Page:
For other uses, see Quincunx (disambiguation).
A quincunx of pips on the five-side of a die

A quincunx /ˈkwɪn.kʌŋks/ is a geometric pattern consisting of five points arranged in a cross, with four of them forming a square or rectangle and a fifth at its center.[1] It forms the arrangement of five units in the pattern corresponding to the five-spot on six-sided dice, playing cards, and dominoes. It is represented in Unicode as U+2059 FIVE DOT PUNCTUATION or (for the die pattern) U+2684 DIE FACE-5.

Historical origins of the name

The quincunx was originally a coin issued by the Roman Republic c. 211200 BC, whose value was five twelfths (quinque and uncia) of an as, the Roman standard bronze coin. On the Roman quincunx coins, the value was sometimes indicated by a pattern of five dots or pellets. However, these dots were not always arranged in a quincunx pattern.

The OED dates the first appearances of the Latin word in English as 1545 and 1574 (“in the sense ‘five-twelfths of a pound or as’”). The first citation for “A pattern used for planting trees” dates from 1606. The OED also cites a 1647 reference to the German astronomer Kepler to the astronomical/astrological meaning.


Quincunx patterns occur in many contexts:

The flag of the Solomon Islands features a quincunx of stars.
A quincuncial map
Cosmatesque pavements with the quincunx pattern

Literary symbolism

Various literary works use or refer to the quincunx pattern for its symbolic value:


Wikimedia Commons has media related to Quincunxes.
  1. Webster's Collegiate Dictionary, 10th ed., as quoted by Pajares-Ayuela (2001).
  2. Gourley, Joseph Harvey (2008), Modern Fruit Production, Read Books, pp. 106–107, ISBN 978-1-4437-2606-1.
  3. Chambers, Mike (February 27, 2001), "NVIDIA GeForce3 Preview", NV News.
  4. Knabner, Peter; Angermann, Lutz (2003), "1.2 The Finite Difference Method", Numerical Methods for Elliptic and Parabolic Partial Differential Equations, Texts in Applied Mathematics, 44, Springer-Verlag, pp. 21–29, ISBN 978-0-387-95449-3.
  5. R. Krautheimer, Early Christian and Byzantine Architecture, 1965
  6. Angkor Wat : Image of the Day
  7. Pajares-Ayuela, Paloma (2001), "The Signification — The Cosmatesque Quincunx: A Double-Cross Motif", Cosmatesque ornament: flat polychrome geometric patterns in architecture, W. W. Norton & Company, pp. 196–246, ISBN 978-0-393-73037-1.
  8. Gilbert, Steve (2000), Tattoo history: a source book : an anthology of historical records of tattooing throughout the world, Juno Books, p. 153, ISBN 978-1-890451-06-6.
  9. 1 2 Turner, Robert (2005), Kishkindha, Osiris Press Ltd, p. 53, ISBN 978-1-905315-05-5.
  10. Daye, Douglas D. (1997), A law enforcement sourcebook of Asian crime and cultures: tactics and mindsets, CRC Press, p. 113, ISBN 978-0-8493-8116-4.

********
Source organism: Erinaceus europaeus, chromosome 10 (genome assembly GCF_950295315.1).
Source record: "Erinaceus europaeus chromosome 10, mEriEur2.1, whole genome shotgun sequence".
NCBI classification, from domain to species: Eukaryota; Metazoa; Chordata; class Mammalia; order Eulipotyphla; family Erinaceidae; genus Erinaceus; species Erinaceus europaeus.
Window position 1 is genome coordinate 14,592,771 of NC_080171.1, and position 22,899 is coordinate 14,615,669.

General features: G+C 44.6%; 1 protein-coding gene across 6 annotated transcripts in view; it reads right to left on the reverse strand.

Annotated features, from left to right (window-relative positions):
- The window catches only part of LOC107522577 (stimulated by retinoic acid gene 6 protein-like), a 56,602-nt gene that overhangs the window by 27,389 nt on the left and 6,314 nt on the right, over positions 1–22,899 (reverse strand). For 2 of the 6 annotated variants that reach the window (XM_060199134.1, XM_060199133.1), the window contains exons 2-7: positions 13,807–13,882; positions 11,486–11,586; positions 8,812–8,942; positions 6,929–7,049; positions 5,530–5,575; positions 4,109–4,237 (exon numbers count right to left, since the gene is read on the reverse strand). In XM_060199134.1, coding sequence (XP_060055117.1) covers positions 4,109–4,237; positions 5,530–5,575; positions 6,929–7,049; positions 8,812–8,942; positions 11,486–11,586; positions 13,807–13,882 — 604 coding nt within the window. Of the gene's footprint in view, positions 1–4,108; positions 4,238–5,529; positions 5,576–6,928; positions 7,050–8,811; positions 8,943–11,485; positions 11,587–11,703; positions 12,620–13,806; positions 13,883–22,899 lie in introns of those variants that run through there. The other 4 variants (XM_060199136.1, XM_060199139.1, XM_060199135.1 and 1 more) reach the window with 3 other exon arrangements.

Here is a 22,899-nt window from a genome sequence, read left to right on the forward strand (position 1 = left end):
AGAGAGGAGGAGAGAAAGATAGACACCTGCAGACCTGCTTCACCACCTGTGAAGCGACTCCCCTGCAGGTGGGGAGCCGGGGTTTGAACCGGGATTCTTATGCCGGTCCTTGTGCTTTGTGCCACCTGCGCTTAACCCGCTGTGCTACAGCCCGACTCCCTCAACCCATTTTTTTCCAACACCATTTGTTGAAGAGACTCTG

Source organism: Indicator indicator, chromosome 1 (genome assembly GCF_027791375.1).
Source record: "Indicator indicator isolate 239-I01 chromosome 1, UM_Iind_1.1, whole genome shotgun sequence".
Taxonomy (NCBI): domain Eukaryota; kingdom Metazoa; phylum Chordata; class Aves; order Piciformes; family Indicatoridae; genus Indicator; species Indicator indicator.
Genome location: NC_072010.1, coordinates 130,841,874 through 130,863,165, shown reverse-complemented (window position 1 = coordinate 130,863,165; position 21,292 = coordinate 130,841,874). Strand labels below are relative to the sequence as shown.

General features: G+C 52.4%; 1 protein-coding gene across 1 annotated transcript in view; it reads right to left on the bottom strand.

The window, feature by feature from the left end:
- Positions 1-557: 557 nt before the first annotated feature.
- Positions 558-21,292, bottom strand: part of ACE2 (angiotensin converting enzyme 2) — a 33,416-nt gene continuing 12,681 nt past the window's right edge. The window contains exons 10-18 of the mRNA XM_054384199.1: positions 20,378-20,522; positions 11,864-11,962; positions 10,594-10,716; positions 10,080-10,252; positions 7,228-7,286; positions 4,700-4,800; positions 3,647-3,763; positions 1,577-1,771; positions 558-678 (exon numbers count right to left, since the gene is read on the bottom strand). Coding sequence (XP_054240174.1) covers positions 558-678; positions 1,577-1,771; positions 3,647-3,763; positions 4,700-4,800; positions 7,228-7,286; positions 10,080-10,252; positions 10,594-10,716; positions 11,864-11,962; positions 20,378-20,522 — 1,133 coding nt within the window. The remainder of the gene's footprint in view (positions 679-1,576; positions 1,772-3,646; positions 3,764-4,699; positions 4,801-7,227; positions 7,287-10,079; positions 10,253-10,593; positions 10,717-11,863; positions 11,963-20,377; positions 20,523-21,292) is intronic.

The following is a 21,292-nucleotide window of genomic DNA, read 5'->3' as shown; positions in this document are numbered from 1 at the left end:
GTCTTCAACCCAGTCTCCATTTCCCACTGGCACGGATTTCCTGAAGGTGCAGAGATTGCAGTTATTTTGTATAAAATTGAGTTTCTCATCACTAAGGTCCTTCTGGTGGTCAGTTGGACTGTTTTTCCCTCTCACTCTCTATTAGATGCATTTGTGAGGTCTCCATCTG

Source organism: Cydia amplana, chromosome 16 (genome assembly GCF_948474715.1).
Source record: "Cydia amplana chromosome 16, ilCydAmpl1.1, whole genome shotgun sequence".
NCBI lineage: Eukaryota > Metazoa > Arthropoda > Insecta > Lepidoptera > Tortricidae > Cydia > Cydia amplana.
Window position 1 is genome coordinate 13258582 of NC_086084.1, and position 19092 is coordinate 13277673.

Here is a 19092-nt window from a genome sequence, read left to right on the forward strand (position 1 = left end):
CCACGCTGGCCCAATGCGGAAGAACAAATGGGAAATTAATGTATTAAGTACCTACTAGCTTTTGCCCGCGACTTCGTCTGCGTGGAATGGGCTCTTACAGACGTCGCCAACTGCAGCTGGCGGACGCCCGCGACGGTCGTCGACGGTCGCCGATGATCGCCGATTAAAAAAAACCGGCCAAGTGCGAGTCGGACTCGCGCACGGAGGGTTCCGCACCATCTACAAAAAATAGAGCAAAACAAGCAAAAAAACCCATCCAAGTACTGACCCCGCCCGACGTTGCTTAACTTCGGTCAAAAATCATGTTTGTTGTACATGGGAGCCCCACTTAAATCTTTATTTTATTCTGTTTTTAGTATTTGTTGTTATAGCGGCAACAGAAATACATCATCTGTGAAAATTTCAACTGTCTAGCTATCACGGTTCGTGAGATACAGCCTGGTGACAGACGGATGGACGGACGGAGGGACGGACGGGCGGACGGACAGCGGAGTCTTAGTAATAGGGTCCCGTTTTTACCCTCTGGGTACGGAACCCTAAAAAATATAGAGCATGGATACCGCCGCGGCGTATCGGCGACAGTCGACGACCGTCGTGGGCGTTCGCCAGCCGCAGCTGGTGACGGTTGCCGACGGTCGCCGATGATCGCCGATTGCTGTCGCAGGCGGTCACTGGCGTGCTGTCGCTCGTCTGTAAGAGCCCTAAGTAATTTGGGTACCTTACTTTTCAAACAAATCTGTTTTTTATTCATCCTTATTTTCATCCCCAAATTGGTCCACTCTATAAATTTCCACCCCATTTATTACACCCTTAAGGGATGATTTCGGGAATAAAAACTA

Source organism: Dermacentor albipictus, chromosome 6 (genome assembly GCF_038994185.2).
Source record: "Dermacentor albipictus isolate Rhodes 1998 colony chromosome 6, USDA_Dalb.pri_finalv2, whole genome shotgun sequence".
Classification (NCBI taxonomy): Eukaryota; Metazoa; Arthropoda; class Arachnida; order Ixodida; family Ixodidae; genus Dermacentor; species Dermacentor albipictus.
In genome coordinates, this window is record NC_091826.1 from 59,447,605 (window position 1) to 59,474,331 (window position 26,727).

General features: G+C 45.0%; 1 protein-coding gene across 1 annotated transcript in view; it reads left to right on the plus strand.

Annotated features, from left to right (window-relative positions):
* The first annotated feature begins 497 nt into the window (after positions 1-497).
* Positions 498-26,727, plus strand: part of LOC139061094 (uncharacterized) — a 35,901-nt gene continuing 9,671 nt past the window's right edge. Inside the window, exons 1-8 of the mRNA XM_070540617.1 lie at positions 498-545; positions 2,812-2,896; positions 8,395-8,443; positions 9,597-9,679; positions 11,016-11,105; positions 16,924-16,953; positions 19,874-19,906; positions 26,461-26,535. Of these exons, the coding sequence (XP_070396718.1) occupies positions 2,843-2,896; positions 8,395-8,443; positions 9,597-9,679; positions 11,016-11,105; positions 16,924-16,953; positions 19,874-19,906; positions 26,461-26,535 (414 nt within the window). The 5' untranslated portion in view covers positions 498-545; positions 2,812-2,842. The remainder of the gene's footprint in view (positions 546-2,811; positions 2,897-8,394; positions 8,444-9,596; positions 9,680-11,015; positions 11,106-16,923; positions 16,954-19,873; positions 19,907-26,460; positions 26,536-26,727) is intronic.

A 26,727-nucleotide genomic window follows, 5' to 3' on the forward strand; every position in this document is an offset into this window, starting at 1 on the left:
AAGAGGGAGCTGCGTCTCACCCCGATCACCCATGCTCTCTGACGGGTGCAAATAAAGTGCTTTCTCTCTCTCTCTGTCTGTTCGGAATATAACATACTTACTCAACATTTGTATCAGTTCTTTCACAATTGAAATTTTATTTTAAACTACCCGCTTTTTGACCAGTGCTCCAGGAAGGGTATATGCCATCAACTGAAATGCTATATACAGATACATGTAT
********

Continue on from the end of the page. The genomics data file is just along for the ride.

11. Vigil, James Diego (2002), A rainbow of gangs: street cultures in the mega-city, University of Texas Press, p. 115, ISBN 978-0-292-78749-0.
  12. Baldayev, Danzig (2006), Russian criminal tattoo encyclopedia, Volume 3, FUEL Publishing, p. 214.
  13. Sherwood, Dane; Wood, Sandy; Kovalchik, Kara (2006), The Pocket Idiot's Guide to Not So Useless Facts, Penguin, p. 48, ISBN 978-1-59257-567-1.
  14. Allday, Jonathan (2000), Apollo in Perspective: Spaceflight Then and Now, CRC Press, p. 77, ISBN 9780750306454, The engines were arranged across the base of the stage in the same pattern as the dots on a number 5 domino.
  15. di Milo, Brisbane (2002), "Telepathic letter to Alfred Jarry", in Clements, Cal, Pataphysica, Writers Club Press, pp. 60–68, ISBN 9780595236046. See in particular p. 62.
  16. Lobner, Corinna del Greco (1989), "Equivocation As Stylistic Device: Joyce's "Grace" and Dante", Lectura Dantis, 4; for additional work on this instance of the quincunx pattern, see Duffy, Charles F. (1972), "The Seating Arrangement in 'Grace'", James Joyce Quarterly, 9: 487–489.
  17. Gifford, James (1999), "Reading Orientalism and the Crisis of Epistemology in the Novels of Lawrence Durrell", CLCWeb: Comparative Literature and Culture, 1 (2), the most dominant formal element expressing this state of multiplicity in The Avignon Quintet is its quincunx structure.
  18. Onega, Susana (2000), "Mirror games and hidden narratives in The Quincunx", in Todd, Richard; Flora, Luisa, Theme Parks, Rainforests and Sprouting Wastelands: European Essays on Theory and Performance in Contemporary British Fiction, Costerus New Series, 123, Rodopi, pp. 151–163, ISBN 9789042005020.
  19. Horstkotte, Silke (2005), "The double dynamics of focalization in W. G. Sebald's The Rings of Saturn", in Meister, Jan Christoph, Narratology Beyond Literary Criticism: Mediality, Disciplinarity, Narratologia : contributions to narrative theory, 6, Walter de Gruyter, pp. 25–44, ISBN 9783110183528.
  20. Heaney, Séamus (1995), "Frontiers of Writing", The Redress of Poetry: Oxford Lectures, Faber and Faber, pp. 186–202.
  21. Corcoran, Neil (1999), Poets of Modern Ireland, SIU Press, p. 62, ISBN 9780809322909.
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